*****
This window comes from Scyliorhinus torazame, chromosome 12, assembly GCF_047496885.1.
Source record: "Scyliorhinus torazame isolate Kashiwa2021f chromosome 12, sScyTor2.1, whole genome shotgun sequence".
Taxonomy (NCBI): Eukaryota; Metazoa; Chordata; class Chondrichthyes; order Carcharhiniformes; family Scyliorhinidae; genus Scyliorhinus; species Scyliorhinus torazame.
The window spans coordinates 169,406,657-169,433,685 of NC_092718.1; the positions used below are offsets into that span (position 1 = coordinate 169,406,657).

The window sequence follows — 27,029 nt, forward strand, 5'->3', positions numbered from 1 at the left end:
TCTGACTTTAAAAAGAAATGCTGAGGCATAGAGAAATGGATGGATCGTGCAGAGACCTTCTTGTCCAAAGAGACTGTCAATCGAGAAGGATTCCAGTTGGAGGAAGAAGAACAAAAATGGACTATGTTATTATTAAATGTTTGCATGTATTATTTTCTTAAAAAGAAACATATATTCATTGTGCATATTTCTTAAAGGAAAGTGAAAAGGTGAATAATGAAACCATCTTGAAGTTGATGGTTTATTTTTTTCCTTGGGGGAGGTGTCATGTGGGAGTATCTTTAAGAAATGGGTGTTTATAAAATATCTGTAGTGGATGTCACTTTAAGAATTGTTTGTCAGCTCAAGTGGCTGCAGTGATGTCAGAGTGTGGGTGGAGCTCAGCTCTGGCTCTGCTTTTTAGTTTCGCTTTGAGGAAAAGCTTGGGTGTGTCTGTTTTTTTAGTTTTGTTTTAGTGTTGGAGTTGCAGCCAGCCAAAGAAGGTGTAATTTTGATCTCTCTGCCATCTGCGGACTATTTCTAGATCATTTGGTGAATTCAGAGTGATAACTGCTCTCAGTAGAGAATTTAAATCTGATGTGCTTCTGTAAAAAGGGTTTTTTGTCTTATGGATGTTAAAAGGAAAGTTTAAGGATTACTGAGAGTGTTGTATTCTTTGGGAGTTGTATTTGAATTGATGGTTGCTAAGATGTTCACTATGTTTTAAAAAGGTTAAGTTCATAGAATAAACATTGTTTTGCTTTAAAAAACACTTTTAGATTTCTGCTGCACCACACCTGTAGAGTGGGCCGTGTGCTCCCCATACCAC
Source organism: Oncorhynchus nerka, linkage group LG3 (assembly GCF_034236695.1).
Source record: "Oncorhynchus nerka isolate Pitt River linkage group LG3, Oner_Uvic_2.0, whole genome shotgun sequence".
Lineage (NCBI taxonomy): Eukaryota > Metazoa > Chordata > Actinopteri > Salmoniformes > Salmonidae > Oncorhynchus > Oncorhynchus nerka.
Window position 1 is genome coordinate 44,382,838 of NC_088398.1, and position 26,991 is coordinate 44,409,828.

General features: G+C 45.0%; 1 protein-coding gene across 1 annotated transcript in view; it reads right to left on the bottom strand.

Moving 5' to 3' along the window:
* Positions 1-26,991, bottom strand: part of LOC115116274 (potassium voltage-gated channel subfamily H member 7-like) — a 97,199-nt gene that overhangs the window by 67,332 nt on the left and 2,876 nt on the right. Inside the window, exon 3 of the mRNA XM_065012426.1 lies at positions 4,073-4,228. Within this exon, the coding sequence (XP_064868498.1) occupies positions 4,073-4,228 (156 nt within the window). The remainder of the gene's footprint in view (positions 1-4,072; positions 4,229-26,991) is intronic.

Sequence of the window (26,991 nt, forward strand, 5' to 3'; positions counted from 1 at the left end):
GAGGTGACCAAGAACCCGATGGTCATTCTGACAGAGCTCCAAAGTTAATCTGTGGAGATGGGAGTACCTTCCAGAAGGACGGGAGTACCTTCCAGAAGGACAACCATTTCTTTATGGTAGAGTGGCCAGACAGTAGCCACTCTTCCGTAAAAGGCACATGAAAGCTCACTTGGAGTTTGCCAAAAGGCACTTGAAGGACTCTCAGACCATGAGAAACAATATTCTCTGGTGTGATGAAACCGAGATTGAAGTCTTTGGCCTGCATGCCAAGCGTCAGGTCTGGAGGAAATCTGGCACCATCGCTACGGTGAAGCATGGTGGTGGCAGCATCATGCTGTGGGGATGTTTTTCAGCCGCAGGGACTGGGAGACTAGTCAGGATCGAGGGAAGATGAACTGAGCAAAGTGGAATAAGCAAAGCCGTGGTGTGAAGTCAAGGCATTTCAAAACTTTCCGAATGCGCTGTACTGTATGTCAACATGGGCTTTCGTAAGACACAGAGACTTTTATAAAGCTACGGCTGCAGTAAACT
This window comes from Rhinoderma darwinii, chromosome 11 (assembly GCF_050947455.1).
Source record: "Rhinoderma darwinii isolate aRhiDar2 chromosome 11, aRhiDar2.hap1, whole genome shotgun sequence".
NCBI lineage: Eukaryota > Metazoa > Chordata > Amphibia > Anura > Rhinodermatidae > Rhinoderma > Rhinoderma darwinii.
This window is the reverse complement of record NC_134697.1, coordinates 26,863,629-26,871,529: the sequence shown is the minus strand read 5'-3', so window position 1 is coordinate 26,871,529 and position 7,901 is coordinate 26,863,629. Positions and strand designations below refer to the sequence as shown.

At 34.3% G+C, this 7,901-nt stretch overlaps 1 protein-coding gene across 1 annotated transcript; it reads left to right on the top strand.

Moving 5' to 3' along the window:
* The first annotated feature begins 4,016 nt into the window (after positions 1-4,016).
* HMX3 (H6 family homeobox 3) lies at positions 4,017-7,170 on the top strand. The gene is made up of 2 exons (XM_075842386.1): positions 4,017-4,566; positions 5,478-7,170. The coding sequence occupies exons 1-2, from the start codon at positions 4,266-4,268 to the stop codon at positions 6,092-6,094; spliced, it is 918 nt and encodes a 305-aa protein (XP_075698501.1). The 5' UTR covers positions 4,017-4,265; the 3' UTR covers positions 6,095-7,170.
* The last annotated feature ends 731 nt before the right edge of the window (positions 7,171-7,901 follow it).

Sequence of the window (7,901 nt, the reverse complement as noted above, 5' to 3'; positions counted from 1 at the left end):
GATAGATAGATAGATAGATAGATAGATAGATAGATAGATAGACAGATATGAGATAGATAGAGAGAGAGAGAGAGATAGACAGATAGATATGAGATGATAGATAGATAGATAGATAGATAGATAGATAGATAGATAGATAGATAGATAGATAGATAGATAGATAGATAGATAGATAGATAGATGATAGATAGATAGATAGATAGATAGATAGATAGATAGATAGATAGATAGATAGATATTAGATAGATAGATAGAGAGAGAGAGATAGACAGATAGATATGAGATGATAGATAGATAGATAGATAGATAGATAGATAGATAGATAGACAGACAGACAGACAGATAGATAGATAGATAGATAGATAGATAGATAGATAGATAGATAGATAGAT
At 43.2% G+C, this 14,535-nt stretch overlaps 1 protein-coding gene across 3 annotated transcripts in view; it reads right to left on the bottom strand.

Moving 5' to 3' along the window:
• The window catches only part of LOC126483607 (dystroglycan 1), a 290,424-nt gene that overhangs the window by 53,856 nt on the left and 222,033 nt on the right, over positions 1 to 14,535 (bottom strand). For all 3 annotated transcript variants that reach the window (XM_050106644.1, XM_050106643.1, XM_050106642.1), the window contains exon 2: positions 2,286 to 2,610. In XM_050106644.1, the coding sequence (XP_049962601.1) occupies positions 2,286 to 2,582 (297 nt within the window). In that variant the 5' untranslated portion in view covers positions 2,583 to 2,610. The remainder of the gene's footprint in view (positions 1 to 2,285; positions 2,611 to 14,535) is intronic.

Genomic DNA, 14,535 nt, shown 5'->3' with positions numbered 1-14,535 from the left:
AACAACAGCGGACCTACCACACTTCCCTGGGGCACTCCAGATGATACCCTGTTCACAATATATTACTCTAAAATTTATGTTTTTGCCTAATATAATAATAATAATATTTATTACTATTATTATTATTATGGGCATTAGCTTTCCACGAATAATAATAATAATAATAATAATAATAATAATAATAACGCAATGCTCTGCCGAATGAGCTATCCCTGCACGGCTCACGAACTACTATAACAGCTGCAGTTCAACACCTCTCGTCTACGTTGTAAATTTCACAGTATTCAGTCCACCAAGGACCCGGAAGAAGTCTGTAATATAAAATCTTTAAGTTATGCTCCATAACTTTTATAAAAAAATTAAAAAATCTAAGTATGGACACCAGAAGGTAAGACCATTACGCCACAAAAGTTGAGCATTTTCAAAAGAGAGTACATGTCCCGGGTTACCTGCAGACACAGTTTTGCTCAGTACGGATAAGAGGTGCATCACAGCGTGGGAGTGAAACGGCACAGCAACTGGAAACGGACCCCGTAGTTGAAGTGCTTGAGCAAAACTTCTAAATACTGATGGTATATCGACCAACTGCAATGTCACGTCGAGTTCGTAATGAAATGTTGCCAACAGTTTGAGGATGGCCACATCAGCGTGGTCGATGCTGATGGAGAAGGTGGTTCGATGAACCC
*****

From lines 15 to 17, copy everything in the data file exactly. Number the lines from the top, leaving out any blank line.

GAGGTGACCAAGAACCCGATGGTCATTCTGACAGAGCTCCAAAGTTAATCTGTGGAGATGGGAGTACCTTCCAGAAGGACGGGAGTACCTTCCAGAAGGACAACCATTTCTTTATGGTAGAGTGGCCAGACAGTAGCCACTCTTCCGTAAAAGGCACATGAAAGCTCACTTGGAGTTTGCCAAAAGGCACTTGAAGGACTCTCAGACCATGAGAAACAATATTCTCTGGTGTGATGAAACCGAGATTGAAGTCTTTGGCCTGCATGCCAAGCGTCAGGTCTGGAGGAAATCTGGCACCATCGCTACGGTGAAGCATGGTGGTGGCAGCATCATGCTGTGGGGATGTTTTTCAGCCGCAGGGACTGGGAGACTAGTCAGGATCGAGGGAAGATGAACTGAGCAAAGTGGAATAAGCAAAGCCGTGGTGTGAAGTCAAGGCATTTCAAAACTTTCCGAATGCGCTGTACTGTATGTCAACATGGGCTTTCGTAAGACACAGAGACTTTTATAAAGCTACGGCTGCAGTAAACT
This window comes from Rhinoderma darwinii, chromosome 11 (assembly GCF_050947455.1).
Source record: "Rhinoderma darwinii isolate aRhiDar2 chromosome 11, aRhiDar2.hap1, whole genome shotgun sequence".